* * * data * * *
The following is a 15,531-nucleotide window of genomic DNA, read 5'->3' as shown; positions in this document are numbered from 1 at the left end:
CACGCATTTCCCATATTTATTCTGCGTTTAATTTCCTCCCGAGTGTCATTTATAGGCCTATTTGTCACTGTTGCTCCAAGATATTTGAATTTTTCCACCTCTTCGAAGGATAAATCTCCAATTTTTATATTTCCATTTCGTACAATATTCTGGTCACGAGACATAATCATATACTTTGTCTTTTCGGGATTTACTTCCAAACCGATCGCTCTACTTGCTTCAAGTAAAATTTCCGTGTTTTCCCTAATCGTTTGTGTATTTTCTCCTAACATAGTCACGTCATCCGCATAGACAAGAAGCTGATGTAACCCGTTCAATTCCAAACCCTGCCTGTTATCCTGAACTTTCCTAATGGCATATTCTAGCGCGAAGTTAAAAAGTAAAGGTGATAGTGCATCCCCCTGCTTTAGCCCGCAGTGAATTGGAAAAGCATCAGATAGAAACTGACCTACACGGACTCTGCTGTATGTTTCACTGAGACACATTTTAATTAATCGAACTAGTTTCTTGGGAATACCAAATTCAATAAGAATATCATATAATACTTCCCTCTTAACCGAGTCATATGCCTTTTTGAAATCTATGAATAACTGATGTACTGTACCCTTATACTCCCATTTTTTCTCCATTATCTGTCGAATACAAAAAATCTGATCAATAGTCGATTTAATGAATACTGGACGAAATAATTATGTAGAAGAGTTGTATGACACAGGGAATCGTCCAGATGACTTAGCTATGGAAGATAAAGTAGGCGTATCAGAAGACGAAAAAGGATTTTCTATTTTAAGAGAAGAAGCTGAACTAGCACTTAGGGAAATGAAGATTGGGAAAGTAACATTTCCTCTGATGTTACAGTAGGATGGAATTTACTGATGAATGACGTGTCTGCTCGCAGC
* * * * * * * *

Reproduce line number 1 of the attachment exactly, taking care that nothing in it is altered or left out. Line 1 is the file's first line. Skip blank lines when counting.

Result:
The following is a 15,531-nucleotide window of genomic DNA, read 5'->3' as shown; positions in this document are numbered from 1 at the left end: